• A Perseid meteor on August 12, 1986.Meteors appear when
centimeter-sized meteoroids travelling at least 11 km/sec, but more
usually 30 to 55 km/sec, strike the Earth's atmosphere. The
maximum speed is 72 km/sec. The meteoroid's kinetic energy of
motion converts into heat, vaporizing the meteoroid at heights
above 60 km. The hot vapor trail is what we see as a meteor. The
vaporized material may reach temperatures of 1,000 to 2,000
Kelvins. The period during which the meteor flashes is
calledincandescent flight. The period after the light phenomena
cease is calleddark flight. Meteorites the size of a golf ball (two or
three centimeters) or larger vaporize in exceptionally brilliant
flashes called fireballs or bolides. These may also produce a variety
of sounds. Theodor Abrahamsen's photo at the right captures a
Perseid meteor on August 1
• Meteor Storms
• Leonid Storm of November, 1833Occasionally the Earth passes
through an unusually heavy concentration of cometary debris
resulting in a meteor storm. Hundreds or even thousands of
meteors may flash each hour. One of the historically most
prominent meteor storms, the Leonid storm, occurs at about thirtythree year intervals. The Leonid shower normally produces about
ten meteors per hour. When they storm, the Leonids can produce
the equivalent of over one hundred thousand meteors per hour for
a short period. The woodcut at the right by artist Adolf Vollmy,
based upon an original painting by the Swiss artist Karl Jauslin,
portrays the great Leonid meteor storm of November 12-13, 1833.
Victorian era astronomy writer Agnes Clerke described that storm
Meteoroids the size of a fist or larger may survive the trip through the atmosphere
to land on the Earth's surface. They are then known as meteorites. A meteorite
located after a witnessed descent is called a fall. A meteorite from an unwitnessed
descent is called a find. Meteorites are usually named for a post office or another
geographic landmark close to the place where the meteorite was found. The name
of the meteorite can refer to either a specimen of the meteorite itself or to the
locality in which it was found.
Meteorites include some of the oldest and most primitive solar system material.
Radiometric dates suggest some meteorites are as much as 4.54 billion years old.
Some even include cosmic material formed before the solar system itself was born.
Because many meteorites have changed so little in the intervening eons, they offer
a window into the early history of the solar system. Meteorites also represent
some of the rarest material on Earth. Until the advent of the space age meteorites
were the only extraterrestrial material available for study here on Earth. Both the
scarcity and the scientific importance of meteorites leads collectors and
researchers alike to seek them out.
Types Of Meteorites
Primarily iron and nickel.
Sikhote-Alin, Russia (IIB)
Similar to type M asteroids.
Mixture of iron and stony
material. Similar to type S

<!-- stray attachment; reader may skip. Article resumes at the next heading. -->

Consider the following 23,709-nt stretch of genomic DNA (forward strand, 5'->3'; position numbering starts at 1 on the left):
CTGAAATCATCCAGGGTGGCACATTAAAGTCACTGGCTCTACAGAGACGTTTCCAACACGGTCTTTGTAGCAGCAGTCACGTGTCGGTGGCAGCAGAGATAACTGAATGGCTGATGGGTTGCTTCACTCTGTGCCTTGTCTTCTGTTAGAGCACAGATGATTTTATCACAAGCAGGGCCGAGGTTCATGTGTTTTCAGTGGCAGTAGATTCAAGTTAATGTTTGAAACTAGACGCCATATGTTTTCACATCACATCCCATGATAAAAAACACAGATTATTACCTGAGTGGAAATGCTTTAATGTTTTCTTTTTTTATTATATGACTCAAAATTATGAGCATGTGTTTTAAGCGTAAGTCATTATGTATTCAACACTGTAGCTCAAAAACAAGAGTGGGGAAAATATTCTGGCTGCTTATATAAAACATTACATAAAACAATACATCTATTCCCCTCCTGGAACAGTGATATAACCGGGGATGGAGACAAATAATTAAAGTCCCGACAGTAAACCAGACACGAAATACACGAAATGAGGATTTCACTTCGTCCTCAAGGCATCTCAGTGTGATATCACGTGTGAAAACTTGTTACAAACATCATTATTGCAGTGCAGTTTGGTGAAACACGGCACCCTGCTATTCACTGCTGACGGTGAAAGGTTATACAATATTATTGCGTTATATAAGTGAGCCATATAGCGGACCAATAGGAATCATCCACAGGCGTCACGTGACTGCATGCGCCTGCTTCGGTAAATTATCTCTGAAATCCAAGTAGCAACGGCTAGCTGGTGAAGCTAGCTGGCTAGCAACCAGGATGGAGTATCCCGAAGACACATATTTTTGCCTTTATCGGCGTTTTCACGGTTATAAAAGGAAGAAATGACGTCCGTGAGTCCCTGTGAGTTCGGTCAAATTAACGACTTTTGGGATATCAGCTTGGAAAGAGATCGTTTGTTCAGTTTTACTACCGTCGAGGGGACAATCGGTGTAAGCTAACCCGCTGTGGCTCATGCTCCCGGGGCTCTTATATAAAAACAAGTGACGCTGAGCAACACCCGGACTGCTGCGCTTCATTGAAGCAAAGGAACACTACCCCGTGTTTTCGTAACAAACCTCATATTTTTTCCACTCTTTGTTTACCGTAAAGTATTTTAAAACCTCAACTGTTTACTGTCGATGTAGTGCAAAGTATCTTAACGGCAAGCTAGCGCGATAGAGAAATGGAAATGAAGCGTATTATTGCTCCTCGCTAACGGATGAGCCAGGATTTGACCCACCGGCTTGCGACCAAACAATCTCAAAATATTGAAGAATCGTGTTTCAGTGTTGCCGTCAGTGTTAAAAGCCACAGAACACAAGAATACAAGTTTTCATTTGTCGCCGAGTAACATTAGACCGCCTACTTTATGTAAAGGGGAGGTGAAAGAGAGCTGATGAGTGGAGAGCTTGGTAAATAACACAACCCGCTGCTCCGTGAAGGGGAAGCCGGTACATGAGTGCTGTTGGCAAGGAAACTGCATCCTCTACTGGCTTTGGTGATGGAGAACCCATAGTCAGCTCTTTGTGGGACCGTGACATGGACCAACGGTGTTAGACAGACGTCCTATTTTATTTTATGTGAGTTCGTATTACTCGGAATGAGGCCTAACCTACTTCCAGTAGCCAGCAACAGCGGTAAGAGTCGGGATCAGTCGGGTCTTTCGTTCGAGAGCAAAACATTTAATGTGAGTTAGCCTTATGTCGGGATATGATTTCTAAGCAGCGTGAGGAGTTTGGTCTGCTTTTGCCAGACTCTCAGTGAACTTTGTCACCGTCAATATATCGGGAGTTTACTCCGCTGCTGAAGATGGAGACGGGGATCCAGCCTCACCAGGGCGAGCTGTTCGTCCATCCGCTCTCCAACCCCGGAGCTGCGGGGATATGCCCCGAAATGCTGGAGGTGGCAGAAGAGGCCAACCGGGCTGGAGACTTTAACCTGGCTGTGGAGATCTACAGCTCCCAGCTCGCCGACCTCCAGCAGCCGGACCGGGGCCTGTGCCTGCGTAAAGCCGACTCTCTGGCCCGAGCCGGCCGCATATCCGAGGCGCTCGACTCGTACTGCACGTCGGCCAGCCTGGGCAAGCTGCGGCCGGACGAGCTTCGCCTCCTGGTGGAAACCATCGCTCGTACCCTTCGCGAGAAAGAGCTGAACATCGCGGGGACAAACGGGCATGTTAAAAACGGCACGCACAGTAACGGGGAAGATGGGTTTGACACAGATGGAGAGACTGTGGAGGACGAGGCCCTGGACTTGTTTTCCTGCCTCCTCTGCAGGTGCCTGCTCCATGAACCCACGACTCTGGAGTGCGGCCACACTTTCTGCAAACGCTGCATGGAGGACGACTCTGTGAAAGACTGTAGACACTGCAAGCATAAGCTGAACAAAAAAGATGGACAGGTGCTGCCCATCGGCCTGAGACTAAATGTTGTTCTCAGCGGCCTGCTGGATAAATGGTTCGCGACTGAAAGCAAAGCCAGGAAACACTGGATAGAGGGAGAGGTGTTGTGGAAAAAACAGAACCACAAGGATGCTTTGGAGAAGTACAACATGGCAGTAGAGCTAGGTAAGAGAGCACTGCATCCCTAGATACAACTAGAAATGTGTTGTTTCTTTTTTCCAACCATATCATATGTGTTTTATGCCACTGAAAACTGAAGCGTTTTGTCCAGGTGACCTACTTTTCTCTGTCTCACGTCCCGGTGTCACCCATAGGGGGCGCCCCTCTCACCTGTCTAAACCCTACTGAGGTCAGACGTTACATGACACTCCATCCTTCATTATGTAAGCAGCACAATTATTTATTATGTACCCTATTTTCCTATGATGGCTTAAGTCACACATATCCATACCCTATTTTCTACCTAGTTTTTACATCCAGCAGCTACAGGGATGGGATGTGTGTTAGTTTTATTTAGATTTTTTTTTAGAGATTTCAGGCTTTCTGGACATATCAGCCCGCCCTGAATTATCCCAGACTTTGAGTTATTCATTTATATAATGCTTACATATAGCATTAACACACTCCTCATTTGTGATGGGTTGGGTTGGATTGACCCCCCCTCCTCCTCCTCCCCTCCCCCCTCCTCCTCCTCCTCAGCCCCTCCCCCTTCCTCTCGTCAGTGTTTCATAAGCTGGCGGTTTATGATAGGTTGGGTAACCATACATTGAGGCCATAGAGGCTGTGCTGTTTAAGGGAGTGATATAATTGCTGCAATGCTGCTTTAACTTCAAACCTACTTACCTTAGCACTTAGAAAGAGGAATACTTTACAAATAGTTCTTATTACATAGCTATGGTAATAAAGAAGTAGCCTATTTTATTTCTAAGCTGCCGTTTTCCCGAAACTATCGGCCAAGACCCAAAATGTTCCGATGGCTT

Vaca Muerta, Altacama,
Iron meteorites are probably what most people picture as "typical" meteorites.
Iron meteorites consist almost entirely of a mixture of metallic nickel and iron.
They are easier to spot on the ground because their highly unoxidized iron content
stands out from background rocks. The outer surface of iron meteorites often
melts during their passage through the atmosphere resulting in a dark fusion crust.
Primary fusion crust forms while the meteoroid is incandescent. Secondary fusion
crust forms on the broken surfaces of fragments which break free from the main
mass during incandescent flight. They may also exhibit flow markings and
interesting molten metal shapes. The interior of some iron meteorites displays a
criss-cross pattern of different iron-nickel minerals.
Iron meteorites may originate in the cores of differentiated parent bodies at least
100 km in diameter. The composition of some main-belt asteroids called M-type
asteroids resembles that of iron meteorites. These M-type asteroids may be the
source of iron meteorites. Iron meteorites with weights of 50 to 100 kg are not
uncommon. The Hoba meteorite, at 60 tons, is the largest known iron meteorite to
have landed without exploding. It still lies where it was found.
• Stony meteorites are the most common, making up about
94% of observed falls. They are composed of 75-90% rocky
silicates including familiar minerals such as pyroxene,
olivine, and plagioclase, and 10-25% nickel-iron metal and
iron sulfide. (Silicates are minerals containing silicon,
oxygen, and one or more metals.)
• Stony meteorites are difficult to find because they look like
terrestrial rocks. The best places to find stony meteorites
are in deserts or on the ice sheet of Antarctica. The
meteorites stand out against the background of ice or sand.
Like iron meteorites, stony meteorites often exhibit a dark
fusion crust. There are three major subgroups of stony
meteorites, Chondrites, Carbonaceous Chondrites,